Consistent Cuisine, No Gimmicks Keep La Bergerie Going Strong
Hidden on the second floor of the Crilley Warehouse office space in the heart of Old Town Alexandria, Va., is a little gem that many Alexandrians have come to know and love over the years, and lucky tourists have stumbled upon, but fewer in the D.C. region have discovered. La Bergerie opened more than 30 years ago at a time when the area was a veritable wasteland for superior dining options. Even today, with the large number of excellent establishments, La Bergerie continues to shine as perhaps the best that Alexandria has to offer and as one of the best French restaurants in the Washington area.
The décor at La Bergerie is elegant and the mood quiet and refined. Exposed-brick warehouse walls are punctuated with antique paintings of the French Pyrenees countryside and softly lit crystal chandeliers. The tables — topped with fresh-cut flowers and complemented by richly embroidered tapestry chairs with vaguely Egyptian motifs — are interspersed with large semi-circular booths, offering both open and intimate seating to suit whatever mood or occasion.
When owner Laurent Janowsky took over in 2000 from La Bergerie’s original owners, brothers Bernard and Jean Campagne-Ibarcq, he successfully maintained the restaurant’s commitment to offering superior regional French cuisine with no gimmicks. The dishes are classically French and Basque with modifications to suit the ever-expanding palate of ingredients and techniques available to creative chefs. And the award-winning wine list, built primarily with French and California wines, is varied and carefully selected to complement the cuisine rather than upstage it.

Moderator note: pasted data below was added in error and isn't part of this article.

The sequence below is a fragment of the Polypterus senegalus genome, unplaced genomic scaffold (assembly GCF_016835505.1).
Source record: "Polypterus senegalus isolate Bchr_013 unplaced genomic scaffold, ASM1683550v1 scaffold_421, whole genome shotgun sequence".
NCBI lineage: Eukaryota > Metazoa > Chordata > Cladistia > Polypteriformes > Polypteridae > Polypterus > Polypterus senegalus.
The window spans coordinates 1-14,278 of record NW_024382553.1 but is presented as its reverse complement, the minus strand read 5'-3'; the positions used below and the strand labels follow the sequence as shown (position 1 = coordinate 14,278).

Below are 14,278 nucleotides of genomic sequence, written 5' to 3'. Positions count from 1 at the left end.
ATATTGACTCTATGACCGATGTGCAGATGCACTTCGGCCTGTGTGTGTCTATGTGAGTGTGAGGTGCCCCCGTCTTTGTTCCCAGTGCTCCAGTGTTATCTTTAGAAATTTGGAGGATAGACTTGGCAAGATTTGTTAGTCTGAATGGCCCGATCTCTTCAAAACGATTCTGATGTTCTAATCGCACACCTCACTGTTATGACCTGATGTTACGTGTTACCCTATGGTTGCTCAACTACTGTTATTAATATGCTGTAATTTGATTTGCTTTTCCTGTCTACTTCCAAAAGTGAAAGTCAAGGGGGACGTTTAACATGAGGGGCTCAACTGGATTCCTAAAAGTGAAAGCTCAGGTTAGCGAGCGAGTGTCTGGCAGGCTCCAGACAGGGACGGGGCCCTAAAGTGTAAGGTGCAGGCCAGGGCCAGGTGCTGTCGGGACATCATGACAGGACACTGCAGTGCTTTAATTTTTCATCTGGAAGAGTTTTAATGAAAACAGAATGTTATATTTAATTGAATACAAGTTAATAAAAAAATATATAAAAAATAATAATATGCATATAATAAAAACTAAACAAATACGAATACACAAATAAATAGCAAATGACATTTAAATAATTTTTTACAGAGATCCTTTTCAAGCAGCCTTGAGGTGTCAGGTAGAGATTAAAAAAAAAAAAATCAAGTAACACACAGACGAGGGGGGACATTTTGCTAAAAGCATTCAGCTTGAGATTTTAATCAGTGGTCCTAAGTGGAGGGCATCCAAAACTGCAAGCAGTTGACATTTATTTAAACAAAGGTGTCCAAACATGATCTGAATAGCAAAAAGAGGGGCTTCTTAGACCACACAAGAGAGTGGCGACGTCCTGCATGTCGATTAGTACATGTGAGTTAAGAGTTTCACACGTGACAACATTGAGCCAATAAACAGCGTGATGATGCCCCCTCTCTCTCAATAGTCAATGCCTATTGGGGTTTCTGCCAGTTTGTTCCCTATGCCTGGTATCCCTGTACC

The menu offers choices that range from traditional dishes simply executed to complex creations that challenge the palate and are beautiful to behold. The French onion soup is a straightforward rendering, mellow and rich with dripping melted Gruyere cheese, while the delicately flavored lobster bisque, a lighter-than-usual version, is finished with a tiny island of satiny lobster flan and sprinkles of lobster roe.